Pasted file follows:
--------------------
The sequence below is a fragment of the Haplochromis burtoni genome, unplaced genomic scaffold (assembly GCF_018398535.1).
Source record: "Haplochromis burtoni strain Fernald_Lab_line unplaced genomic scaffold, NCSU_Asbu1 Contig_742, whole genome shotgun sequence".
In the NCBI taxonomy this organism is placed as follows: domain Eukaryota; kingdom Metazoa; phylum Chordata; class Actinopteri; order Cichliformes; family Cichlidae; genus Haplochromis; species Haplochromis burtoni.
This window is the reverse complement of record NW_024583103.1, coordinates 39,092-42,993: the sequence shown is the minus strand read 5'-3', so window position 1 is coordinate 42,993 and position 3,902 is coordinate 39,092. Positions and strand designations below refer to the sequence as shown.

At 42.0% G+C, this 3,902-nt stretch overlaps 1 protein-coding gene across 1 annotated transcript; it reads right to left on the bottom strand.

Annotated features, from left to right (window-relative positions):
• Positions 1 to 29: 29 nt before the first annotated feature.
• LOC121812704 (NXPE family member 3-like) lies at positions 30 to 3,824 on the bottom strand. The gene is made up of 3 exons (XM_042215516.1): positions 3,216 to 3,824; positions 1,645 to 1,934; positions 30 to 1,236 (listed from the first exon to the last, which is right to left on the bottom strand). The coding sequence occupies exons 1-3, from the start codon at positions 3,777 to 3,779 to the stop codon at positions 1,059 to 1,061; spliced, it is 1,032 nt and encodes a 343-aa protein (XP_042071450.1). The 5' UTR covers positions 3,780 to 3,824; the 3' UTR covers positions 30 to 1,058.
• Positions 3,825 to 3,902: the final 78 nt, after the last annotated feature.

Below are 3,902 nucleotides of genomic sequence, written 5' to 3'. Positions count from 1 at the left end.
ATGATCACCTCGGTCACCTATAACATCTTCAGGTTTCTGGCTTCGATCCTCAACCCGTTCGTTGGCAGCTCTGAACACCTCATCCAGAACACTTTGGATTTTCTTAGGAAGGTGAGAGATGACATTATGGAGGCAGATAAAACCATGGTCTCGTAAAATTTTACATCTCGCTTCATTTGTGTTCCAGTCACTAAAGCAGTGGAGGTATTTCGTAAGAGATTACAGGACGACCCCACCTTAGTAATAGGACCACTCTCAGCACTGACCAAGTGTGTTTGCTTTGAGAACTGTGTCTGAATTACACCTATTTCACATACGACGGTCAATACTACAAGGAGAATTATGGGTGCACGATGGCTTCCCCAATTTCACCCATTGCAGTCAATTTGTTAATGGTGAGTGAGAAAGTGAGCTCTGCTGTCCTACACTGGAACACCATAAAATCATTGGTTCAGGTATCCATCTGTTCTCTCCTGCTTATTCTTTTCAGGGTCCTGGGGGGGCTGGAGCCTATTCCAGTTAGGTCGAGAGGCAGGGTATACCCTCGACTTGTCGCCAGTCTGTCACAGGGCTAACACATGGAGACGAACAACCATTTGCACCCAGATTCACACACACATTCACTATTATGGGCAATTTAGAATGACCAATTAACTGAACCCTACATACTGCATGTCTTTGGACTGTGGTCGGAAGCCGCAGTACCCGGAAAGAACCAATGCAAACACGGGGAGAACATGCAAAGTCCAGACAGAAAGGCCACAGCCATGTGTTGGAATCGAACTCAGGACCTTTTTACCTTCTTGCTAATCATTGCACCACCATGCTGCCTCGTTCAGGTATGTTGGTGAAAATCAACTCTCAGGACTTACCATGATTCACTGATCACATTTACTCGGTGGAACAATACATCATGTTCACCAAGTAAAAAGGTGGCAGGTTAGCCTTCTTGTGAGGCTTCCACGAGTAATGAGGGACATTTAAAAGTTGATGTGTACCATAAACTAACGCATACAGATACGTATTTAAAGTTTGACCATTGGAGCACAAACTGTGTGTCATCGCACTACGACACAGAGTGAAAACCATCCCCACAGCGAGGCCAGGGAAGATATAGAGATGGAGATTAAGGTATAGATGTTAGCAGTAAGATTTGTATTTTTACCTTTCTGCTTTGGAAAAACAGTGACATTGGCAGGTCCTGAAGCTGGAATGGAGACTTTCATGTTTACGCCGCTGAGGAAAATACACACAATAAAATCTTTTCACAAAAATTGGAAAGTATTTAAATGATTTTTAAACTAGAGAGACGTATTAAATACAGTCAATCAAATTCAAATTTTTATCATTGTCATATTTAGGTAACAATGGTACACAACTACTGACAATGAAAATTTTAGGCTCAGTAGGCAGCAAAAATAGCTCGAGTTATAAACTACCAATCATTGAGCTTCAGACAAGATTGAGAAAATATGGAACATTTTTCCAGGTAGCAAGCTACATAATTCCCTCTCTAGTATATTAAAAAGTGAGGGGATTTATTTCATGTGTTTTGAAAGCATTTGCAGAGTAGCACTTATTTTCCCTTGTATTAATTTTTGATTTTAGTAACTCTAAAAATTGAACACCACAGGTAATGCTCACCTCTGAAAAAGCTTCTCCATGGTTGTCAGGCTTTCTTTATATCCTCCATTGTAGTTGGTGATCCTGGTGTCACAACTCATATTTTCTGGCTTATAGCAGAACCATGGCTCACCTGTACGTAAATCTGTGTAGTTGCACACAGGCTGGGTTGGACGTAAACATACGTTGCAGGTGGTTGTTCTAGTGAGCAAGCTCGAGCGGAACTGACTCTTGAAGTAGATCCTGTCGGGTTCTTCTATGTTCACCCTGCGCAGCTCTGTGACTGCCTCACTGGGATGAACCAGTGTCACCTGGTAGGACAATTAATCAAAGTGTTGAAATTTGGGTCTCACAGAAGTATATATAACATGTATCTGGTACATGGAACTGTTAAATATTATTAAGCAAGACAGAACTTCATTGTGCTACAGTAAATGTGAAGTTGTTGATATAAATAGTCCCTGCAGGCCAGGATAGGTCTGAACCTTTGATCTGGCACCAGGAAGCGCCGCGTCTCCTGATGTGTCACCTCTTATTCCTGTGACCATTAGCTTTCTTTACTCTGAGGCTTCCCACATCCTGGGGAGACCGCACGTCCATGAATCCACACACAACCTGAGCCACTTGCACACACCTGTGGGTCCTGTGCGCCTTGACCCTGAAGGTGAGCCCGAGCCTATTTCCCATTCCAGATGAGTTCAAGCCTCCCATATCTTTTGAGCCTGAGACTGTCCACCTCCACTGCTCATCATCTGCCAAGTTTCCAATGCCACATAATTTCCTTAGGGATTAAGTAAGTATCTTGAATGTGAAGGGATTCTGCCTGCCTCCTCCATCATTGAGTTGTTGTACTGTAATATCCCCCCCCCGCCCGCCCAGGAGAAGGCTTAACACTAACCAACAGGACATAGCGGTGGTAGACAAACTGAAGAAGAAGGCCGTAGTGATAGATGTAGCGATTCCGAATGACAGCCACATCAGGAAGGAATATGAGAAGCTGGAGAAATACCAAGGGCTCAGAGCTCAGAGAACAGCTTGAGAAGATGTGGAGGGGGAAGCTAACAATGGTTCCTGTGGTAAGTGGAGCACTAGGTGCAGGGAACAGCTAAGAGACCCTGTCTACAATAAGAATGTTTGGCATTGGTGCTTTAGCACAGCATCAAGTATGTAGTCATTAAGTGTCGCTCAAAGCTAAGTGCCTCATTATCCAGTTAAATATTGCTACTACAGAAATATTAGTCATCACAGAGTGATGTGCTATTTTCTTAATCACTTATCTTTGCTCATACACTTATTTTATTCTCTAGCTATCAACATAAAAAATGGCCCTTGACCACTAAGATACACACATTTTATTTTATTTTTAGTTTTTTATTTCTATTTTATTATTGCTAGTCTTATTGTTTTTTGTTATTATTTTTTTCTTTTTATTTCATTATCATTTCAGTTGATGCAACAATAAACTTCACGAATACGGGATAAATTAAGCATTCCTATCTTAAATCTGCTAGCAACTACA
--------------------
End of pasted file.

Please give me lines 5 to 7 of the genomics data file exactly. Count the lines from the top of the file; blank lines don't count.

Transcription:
At 42.0% G+C, this 3,902-nt stretch overlaps 1 protein-coding gene across 1 annotated transcript; it reads right to left on the bottom strand.

Annotated features, from left to right (window-relative positions):
• Positions 1 to 29: 29 nt before the first annotated feature.